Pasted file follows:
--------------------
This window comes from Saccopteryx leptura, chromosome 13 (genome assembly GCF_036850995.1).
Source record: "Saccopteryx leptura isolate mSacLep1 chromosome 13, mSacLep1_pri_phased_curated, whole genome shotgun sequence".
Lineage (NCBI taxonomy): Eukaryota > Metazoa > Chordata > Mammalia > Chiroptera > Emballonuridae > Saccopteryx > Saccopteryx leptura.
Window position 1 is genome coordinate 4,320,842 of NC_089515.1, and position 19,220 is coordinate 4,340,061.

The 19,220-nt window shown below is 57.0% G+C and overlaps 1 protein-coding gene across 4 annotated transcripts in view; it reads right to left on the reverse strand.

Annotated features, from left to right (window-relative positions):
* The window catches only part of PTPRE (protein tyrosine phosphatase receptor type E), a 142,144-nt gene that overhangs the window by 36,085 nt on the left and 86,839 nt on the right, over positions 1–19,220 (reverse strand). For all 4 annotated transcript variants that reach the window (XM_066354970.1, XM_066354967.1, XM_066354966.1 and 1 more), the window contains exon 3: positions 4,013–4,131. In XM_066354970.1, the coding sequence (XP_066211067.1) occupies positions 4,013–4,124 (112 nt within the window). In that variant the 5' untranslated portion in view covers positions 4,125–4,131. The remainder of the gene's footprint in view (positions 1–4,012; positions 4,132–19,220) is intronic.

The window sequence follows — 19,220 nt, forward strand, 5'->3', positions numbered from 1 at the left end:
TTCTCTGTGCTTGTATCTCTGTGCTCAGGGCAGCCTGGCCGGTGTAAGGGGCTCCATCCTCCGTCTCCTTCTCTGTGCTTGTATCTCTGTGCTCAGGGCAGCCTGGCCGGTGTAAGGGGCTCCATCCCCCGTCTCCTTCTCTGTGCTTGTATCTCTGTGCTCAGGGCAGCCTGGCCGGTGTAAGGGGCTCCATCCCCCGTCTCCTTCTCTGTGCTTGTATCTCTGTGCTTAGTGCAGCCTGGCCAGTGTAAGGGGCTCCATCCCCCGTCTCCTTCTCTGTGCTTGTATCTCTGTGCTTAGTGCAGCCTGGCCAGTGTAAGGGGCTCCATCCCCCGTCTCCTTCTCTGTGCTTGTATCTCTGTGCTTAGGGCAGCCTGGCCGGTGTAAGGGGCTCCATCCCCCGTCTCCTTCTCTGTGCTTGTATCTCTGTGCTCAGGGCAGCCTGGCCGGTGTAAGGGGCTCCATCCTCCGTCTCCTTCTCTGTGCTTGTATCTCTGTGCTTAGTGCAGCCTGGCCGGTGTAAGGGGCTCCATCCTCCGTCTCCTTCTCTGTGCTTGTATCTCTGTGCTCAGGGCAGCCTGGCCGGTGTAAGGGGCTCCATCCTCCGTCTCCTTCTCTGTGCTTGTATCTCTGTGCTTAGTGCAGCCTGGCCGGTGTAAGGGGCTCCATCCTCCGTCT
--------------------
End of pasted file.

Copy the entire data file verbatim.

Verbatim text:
This window comes from Saccopteryx leptura, chromosome 13 (genome assembly GCF_036850995.1).
Source record: "Saccopteryx leptura isolate mSacLep1 chromosome 13, mSacLep1_pri_phased_curated, whole genome shotgun sequence".
Lineage (NCBI taxonomy): Eukaryota > Metazoa > Chordata > Mammalia > Chiroptera > Emballonuridae > Saccopteryx > Saccopteryx leptura.
Window position 1 is genome coordinate 4,320,842 of NC_089515.1, and position 19,220 is coordinate 4,340,061.

The 19,220-nt window shown below is 57.0% G+C and overlaps 1 protein-coding gene across 4 annotated transcripts in view; it reads right to left on the reverse strand.

Annotated features, from left to right (window-relative positions):
* The window catches only part of PTPRE (protein tyrosine phosphatase receptor type E), a 142,144-nt gene that overhangs the window by 36,085 nt on the left and 86,839 nt on the right, over positions 1–19,220 (reverse strand). For all 4 annotated transcript variants that reach the window (XM_066354970.1, XM_066354967.1, XM_066354966.1 and 1 more), the window contains exon 3: positions 4,013–4,131. In XM_066354970.1, the coding sequence (XP_066211067.1) occupies positions 4,013–4,124 (112 nt within the window). In that variant the 5' untranslated portion in view covers positions 4,125–4,131. The remainder of the gene's footprint in view (positions 1–4,012; positions 4,132–19,220) is intronic.

The window sequence follows — 19,220 nt, forward strand, 5'->3', positions numbered from 1 at the left end:
TTCTCTGTGCTTGTATCTCTGTGCTCAGGGCAGCCTGGCCGGTGTAAGGGGCTCCATCCTCCGTCTCCTTCTCTGTGCTTGTATCTCTGTGCTCAGGGCAGCCTGGCCGGTGTAAGGGGCTCCATCCCCCGTCTCCTTCTCTGTGCTTGTATCTCTGTGCTCAGGGCAGCCTGGCCGGTGTAAGGGGCTCCATCCCCCGTCTCCTTCTCTGTGCTTGTATCTCTGTGCTTAGTGCAGCCTGGCCAGTGTAAGGGGCTCCATCCCCCGTCTCCTTCTCTGTGCTTGTATCTCTGTGCTTAGTGCAGCCTGGCCAGTGTAAGGGGCTCCATCCCCCGTCTCCTTCTCTGTGCTTGTATCTCTGTGCTTAGGGCAGCCTGGCCGGTGTAAGGGGCTCCATCCCCCGTCTCCTTCTCTGTGCTTGTATCTCTGTGCTCAGGGCAGCCTGGCCGGTGTAAGGGGCTCCATCCTCCGTCTCCTTCTCTGTGCTTGTATCTCTGTGCTTAGTGCAGCCTGGCCGGTGTAAGGGGCTCCATCCTCCGTCTCCTTCTCTGTGCTTGTATCTCTGTGCTCAGGGCAGCCTGGCCGGTGTAAGGGGCTCCATCCTCCGTCTCCTTCTCTGTGCTTGTATCTCTGTGCTTAGTGCAGCCTGGCCGGTGTAAGGGGCTCCATCCTCCGTCT